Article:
It Felt Good To Know Rory Gilmore Doesn't Have It Figured Out Either

By Megan MacNee

Megan MacNee
Megan MacNee

First things first, if you haven’t already finished all four episodes of Gilmore Girls: A Year in the Life please stop reading this immediately. Well, at least if you care about how the series ends. I have no interest in spoiling this for anyone but haven’t been able to wait to discuss it with everyone who has.

If you’ve paid any attention to all the media leading up to the Gilmore Girls revival you would have seen that the majority of it was all about who Rory Gilmore would be dating and what her job would be.

It turns out that the answer to both was that Rory didn’t know.

Much like Rory, I grew up with a plan. From middle school on I always knew where I wanted to go to college and what I wanted to do, mind you mine changed much more frequently than Rory’s, but there was always a plan. Now at 30, much like Rory, I’m a little lost both professionally and romantically, trying to figure out what in the world to do next.

From 12 to 22, like many, I was always moving along a well-defined list of goals to be accomplished. Now I am one of many in the exact same place as Rory as we head into our early thirties. Not sure if we’ve gotten to where we wanted to be or even if we soon will, unsure if it’s really where we want to be.

Being lost at 30 isn’t something we talk about, instead, we talk to our teenagers and college students as if when they leave those hallways they’ll be working towards the one clear goal you want right then for the rest of our lives. Asking them well what do you want to do with your life?

In reality, most of my friends in our late 20’s and early 30’s are just starting to figure out what we actually want out of our lives. I have friends who have gone from 9 to 5 political jobs to running their own fitness business. I have friends making solid six-figures who are realizing how boring the work they do is and trying to find another path. I also have friends who’ve spent a decade in a career they were once passionate about but now feel entirely jaded by not knowing where to go next.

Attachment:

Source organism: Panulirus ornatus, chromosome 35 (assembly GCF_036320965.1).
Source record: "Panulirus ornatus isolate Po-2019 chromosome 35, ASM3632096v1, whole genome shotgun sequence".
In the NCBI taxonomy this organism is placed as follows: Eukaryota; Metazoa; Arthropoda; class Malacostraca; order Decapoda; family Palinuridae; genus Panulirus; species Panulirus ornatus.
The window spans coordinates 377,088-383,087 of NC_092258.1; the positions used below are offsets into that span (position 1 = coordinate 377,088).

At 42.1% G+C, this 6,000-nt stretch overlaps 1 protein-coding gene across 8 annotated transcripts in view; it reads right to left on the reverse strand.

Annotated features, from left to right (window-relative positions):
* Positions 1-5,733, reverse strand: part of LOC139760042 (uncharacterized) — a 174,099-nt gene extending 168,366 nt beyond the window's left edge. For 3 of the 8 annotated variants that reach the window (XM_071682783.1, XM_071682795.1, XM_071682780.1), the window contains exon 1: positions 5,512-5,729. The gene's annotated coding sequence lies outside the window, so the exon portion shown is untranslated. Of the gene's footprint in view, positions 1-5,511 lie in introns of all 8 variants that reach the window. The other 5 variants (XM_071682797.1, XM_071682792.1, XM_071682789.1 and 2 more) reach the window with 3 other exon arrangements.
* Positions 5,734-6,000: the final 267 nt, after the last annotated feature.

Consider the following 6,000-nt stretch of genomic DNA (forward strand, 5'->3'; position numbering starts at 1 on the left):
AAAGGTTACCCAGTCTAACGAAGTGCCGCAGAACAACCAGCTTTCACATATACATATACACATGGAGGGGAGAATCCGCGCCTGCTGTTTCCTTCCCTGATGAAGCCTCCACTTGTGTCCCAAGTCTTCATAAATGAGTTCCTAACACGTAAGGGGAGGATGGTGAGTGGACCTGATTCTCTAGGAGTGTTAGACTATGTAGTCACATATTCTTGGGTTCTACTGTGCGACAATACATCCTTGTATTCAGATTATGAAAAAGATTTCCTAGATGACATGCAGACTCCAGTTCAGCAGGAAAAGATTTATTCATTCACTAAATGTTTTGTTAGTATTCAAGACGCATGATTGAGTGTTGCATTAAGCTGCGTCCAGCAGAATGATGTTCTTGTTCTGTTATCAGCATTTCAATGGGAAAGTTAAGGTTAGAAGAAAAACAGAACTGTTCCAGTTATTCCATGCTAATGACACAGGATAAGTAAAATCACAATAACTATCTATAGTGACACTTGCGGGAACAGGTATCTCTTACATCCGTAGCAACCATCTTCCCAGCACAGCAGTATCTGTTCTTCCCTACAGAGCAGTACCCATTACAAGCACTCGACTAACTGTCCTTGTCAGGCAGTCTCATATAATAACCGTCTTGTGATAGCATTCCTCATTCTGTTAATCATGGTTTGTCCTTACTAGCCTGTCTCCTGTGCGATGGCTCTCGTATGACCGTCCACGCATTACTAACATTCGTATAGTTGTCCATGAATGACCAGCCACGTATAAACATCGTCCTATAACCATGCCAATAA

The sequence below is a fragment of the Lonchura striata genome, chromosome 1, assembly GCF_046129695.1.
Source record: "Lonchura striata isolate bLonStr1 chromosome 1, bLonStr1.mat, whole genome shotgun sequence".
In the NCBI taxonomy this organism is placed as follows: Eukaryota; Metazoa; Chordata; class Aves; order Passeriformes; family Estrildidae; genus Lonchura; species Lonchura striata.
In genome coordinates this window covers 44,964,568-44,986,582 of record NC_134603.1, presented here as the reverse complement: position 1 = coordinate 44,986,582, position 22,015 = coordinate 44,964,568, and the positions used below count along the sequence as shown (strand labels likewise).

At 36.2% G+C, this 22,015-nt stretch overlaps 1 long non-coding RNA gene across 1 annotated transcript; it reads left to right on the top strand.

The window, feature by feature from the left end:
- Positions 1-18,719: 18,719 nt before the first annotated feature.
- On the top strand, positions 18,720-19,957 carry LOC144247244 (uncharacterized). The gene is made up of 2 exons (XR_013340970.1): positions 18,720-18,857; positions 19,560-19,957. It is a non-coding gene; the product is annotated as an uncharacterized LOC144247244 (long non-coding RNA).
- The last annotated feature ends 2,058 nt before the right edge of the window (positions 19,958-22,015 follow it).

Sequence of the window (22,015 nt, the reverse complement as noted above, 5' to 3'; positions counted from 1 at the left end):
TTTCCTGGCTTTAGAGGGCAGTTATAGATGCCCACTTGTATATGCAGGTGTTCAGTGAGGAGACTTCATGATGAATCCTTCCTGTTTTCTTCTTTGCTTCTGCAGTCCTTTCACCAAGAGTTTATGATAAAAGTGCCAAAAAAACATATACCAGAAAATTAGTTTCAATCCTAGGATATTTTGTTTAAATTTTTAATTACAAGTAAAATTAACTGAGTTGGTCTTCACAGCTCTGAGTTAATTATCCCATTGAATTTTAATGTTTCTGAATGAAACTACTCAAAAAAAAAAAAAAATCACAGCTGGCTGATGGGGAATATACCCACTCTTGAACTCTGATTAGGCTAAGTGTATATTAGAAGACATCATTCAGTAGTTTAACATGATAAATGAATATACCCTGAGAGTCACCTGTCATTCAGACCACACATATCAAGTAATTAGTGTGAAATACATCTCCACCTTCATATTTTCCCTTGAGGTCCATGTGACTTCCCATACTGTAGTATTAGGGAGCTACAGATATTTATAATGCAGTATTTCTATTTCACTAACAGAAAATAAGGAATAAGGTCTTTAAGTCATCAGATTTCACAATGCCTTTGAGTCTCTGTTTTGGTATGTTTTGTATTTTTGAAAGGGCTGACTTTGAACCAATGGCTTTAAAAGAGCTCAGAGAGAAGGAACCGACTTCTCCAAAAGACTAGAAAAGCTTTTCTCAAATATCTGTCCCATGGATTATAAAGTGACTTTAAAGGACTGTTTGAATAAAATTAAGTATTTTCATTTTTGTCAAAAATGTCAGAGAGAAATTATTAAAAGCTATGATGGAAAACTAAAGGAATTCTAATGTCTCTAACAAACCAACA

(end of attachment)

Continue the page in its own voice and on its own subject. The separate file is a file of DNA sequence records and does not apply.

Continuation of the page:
Are we all having a third life crisis? Or are we just approaching a period of life that generations before us have faced but was never talked about?

In the revival, Rory has found above average success in her freelancing career, which is clear if she’s flying back and forth from London all the time, but she isn’t happy with where she is. In many ways, she is trying to convince herself that she still wants what she wanted a decade ago.

While a few people I know want at 32 what they wanted at 22, for the most of us, somewhere between those two points we begin to redirect ourselves.

One thing Rory has, that many people don’t, is the freedom to explore where she is going. At 22 it’s easier to move back home and take an internship you’d like to try out. At 32, it’s harder to take the financial risk that often comes with starting a new career path where most people have to take a step back before moving forward again.

She has the financial freedom to consider going back to graduate school, when in real life those conversations involve how much debt you’ll take on, how much income you’ll lose if you go back full-time, and if you have or soon want kids, how you’d manage it.

While Rory may go through a privileged version of this struggle. I’m someone who’s always been just been a few years younger than Rory, I find this version of her story much more relatable than if she had the perfect job and perfect relationship that many were predicting of the character.

Rory’s story of struggling to find what she actually wants out of life in her early 30’s is far more a realistic ending and represents what so many of us hitting our 30’s are going through.

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